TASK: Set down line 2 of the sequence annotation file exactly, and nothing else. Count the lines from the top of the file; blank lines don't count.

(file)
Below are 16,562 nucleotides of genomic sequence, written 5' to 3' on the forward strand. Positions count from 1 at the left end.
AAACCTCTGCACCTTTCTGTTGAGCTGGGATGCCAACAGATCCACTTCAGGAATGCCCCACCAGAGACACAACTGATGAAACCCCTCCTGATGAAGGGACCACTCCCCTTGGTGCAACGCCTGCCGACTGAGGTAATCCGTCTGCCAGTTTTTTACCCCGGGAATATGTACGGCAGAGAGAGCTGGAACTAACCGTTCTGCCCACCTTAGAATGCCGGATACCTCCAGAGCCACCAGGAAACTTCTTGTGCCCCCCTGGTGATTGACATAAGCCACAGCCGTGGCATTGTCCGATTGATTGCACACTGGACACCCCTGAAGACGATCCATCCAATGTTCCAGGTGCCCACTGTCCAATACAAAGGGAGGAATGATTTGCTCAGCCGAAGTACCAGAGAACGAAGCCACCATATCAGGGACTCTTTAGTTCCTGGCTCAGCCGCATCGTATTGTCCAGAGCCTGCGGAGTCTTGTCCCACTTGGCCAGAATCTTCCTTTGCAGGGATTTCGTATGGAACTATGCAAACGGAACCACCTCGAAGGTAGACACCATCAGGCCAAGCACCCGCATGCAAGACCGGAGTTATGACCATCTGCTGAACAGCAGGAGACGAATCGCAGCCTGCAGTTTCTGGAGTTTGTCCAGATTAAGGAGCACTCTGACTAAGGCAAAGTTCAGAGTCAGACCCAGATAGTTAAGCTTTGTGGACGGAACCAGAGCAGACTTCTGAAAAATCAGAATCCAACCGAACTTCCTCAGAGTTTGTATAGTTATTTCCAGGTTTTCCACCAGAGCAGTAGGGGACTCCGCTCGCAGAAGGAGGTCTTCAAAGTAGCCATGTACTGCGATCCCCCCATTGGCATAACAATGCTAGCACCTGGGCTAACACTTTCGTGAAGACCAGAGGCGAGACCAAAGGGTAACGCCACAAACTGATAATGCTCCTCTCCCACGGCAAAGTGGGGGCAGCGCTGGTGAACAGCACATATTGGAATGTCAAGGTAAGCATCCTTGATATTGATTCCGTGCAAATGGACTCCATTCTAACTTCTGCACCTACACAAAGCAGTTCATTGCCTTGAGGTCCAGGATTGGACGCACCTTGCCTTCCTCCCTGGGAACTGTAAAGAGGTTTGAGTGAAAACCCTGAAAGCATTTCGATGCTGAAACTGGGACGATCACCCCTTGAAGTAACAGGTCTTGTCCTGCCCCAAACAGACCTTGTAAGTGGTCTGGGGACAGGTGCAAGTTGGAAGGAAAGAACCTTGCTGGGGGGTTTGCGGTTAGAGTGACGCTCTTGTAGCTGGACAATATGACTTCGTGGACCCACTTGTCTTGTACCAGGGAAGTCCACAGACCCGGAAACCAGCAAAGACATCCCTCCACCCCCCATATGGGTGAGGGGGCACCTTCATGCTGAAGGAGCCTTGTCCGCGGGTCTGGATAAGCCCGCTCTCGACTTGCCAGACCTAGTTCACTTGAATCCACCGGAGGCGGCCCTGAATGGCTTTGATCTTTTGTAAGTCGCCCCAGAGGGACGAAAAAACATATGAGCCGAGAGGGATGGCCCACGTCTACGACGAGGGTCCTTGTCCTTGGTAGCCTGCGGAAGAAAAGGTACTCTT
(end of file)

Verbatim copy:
AAACCTCTGCACCTTTCTGTTGAGCTGGGATGCCAACAGATCCACTTCAGGAATGCCCCACCAGAGACACAACTGATGAAACCCCTCCTGATGAAGGGACCACTCCCCTTGGTGCAACGCCTGCCGACTGAGGTAATCCGTCTGCCAGTTTTTTACCCCGGGAATATGTACGGCAGAGAGAGCTGGAACTAACCGTTCTGCCCACCTTAGAATGCCGGATACCTCCAGAGCCACCAGGAAACTTCTTGTGCCCCCCTGGTGATTGACATAAGCCACAGCCGTGGCATTGTCCGATTGATTGCACACTGGACACCCCTGAAGACGATCCATCCAATGTTCCAGGTGCCCACTGTCCAATACAAAGGGAGGAATGATTTGCTCAGCCGAAGTACCAGAGAACGAAGCCACCATATCAGGGACTCTTTAGTTCCTGGCTCAGCCGCATCGTATTGTCCAGAGCCTGCGGAGTCTTGTCCCACTTGGCCAGAATCTTCCTTTGCAGGGATTTCGTATGGAACTATGCAAACGGAACCACCTCGAAGGTAGACACCATCAGGCCAAGCACCCGCATGCAAGACCGGAGTTATGACCATCTGCTGAACAGCAGGAGACGAATCGCAGCCTGCAGTTTCTGGAGTTTGTCCAGATTAAGGAGCACTCTGACTAAGGCAAAGTTCAGAGTCAGACCCAGATAGTTAAGCTTTGTGGACGGAACCAGAGCAGACTTCTGAAAAATCAGAATCCAACCGAACTTCCTCAGAGTTTGTATAGTTATTTCCAGGTTTTCCACCAGAGCAGTAGGGGACTCCGCTCGCAGAAGGAGGTCTTCAAAGTAGCCATGTACTGCGATCCCCCCATTGGCATAACAATGCTAGCACCTGGGCTAACACTTTCGTGAAGACCAGAGGCGAGACCAAAGGGTAACGCCACAAACTGATAATGCTCCTCTCCCACGGCAAAGTGGGGGCAGCGCTGGTGAACAGCACATATTGGAATGTCAAGGTAAGCATCCTTGATATTGATTCCGTGCAAATGGACTCCATTCTAACTTCTGCACCTACACAAAGCAGTTCATTGCCTTGAGGTCCAGGATTGGACGCACCTTGCCTTCCTCCCTGGGAACTGTAAAGAGGTTTGAGTGAAAACCCTGAAAGCATTTCGATGCTGAAACTGGGACGATCACCCCTTGAAGTAACAGGTCTTGTCCTGCCCCAAACAGACCTTGTAAGTGGTCTGGGGACAGGTGCAAGTTGGAAGGAAAGAACCTTGCTGGGGGGTTTGCGGTTAGAGTGACGCTCTTGTAGCTGGACAATATGACTTCGTGGACCCACTTGTCTTGTACCAGGGAAGTCCACAGACCCGGAAACCAGCAAAGACATCCCTCCACCCCCCATATGGGTGAGGGGGCACCTTCATGCTGAAGGAGCCTTGTCCGCGGGTCTGGATAAGCCCGCTCTCGACTTGCCAGACCTAGTTCACTTGAATCCACCGGAGGCGGCCCTGAATGGCTTTGATCTTTTGTAAGTCGCCCCAGAGGGACGAAAAAACATATGAGCCGAGAGGGATGGCCCACGTCTACGACGAGGGTCCTTGTCCTTGGTAGCCTGCGGAAGAAAAGGTACTCTT